On Saturday I was one of the guest speakers at a terrific conference at the University of Chicago on “China and the World: Business, Politics, and International Relations in the Age of an Asian Superpower.” Most of the speakers were professors of international relations, political science, or economics. I was the only law professor who spoke at the conference and the only speaker to focus entirely on efforts to combat China’s environmental problems. The conference organizers took very good care of us. They sent a stretch limousine to take us from the hotel to the conference, gave us a “green room” in which to prepare in the university’s famed International House, and introduced us to University of Chicago President Robert Zimmer prior to the start of the conference.
I really enjoyed hearing perspectives on China from other disciplines. Keynote speaker Yao Yang, director of the China Center for Economic Research at Peking University, noted that government and state-owned enterprises still account for 60% of China’s economy. He argued that China’s various government ministries have become the equivalent of U.S. special interest groups. Yang predicted that growing inequality in China ultimately will hurt the country’s economy. Former George Washington Business School dean Doug Gouthrie argued that the U.S. has become a junior partner in China/U.S. business relations. He described the dressing down he received from several prominent Chinese investment groups when he took D.C. Mayor Vincent Gray to China to talk up investments in Washington, D.C. Siva Yam, president of the U.S.-China Chamber of Commerce, argued that China has hurt its economy’s long-term prospects by making massive investments in fixed assets instead of research and development, which may account for why China has not invented anything of significance in the last century.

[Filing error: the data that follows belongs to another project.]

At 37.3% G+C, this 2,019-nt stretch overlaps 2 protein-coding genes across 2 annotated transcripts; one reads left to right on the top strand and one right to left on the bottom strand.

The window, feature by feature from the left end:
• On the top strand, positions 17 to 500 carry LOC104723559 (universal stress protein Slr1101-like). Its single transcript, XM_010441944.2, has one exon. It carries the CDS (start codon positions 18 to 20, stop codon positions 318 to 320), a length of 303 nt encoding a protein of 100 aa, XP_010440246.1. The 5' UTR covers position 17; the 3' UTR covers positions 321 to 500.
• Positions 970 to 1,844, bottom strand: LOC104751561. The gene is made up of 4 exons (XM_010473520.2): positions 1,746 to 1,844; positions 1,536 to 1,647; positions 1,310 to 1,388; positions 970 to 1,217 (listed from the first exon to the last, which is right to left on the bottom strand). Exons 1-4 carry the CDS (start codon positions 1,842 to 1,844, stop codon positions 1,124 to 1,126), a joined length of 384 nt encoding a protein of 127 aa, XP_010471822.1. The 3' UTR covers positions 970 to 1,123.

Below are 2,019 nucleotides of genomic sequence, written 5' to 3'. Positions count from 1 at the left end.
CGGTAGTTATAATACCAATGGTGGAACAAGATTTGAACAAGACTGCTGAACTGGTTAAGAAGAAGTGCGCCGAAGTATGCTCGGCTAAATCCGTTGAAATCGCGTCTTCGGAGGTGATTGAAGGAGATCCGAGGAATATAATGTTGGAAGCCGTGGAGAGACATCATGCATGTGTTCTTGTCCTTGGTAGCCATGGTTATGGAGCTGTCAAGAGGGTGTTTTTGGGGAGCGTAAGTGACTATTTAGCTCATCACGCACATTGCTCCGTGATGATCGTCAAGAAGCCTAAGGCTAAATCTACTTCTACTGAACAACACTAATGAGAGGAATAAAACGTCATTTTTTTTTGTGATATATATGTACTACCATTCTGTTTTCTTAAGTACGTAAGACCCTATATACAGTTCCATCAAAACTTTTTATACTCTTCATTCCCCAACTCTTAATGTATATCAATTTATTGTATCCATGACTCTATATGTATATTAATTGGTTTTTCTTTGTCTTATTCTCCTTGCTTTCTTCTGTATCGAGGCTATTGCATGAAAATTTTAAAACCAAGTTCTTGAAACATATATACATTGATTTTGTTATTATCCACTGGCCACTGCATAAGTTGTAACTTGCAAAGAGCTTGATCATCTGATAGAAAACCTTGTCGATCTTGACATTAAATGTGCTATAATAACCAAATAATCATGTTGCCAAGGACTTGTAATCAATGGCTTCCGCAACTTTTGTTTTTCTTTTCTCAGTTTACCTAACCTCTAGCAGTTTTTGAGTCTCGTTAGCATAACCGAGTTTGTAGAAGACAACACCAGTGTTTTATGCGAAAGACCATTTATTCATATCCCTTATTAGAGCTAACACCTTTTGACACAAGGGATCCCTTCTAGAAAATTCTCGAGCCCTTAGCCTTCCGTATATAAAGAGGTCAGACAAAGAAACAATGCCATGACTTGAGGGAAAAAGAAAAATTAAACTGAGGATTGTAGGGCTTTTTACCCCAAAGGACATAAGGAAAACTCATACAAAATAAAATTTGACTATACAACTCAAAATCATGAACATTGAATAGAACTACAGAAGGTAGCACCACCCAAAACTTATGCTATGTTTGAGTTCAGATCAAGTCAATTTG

Vikram Nehru from the Carnegie Endowment for International Peace, who was one of the principal authors of the World Bank’s “China 2030” report, noted that China has uniquely high levels of savings and investment. He noted that many of the recommendations of the World Bank report have been embraced by Chinese authorities and he rejected the prescription that China simply should try to stimulate greater domestic consumption. Nehru expressed optimism that China’s massive investments in education would improve the country’s human capital and he deemed negotiations of a future free trade agreement between the U.S. and China to be critical. Robert Kapp, former president of the U.S.-China Business Council, complained that uneven enforcement of Chinese laws and regulations hurts foreign competitors, but he noted that virtually all foreign companies in China are still making money. University of Chicago Professor John Mearsheimer, viewing the world as a centuries-old competition among nations for dominance, gave his standard talk on how military conflict between the U.S. and China is virtually inevitable.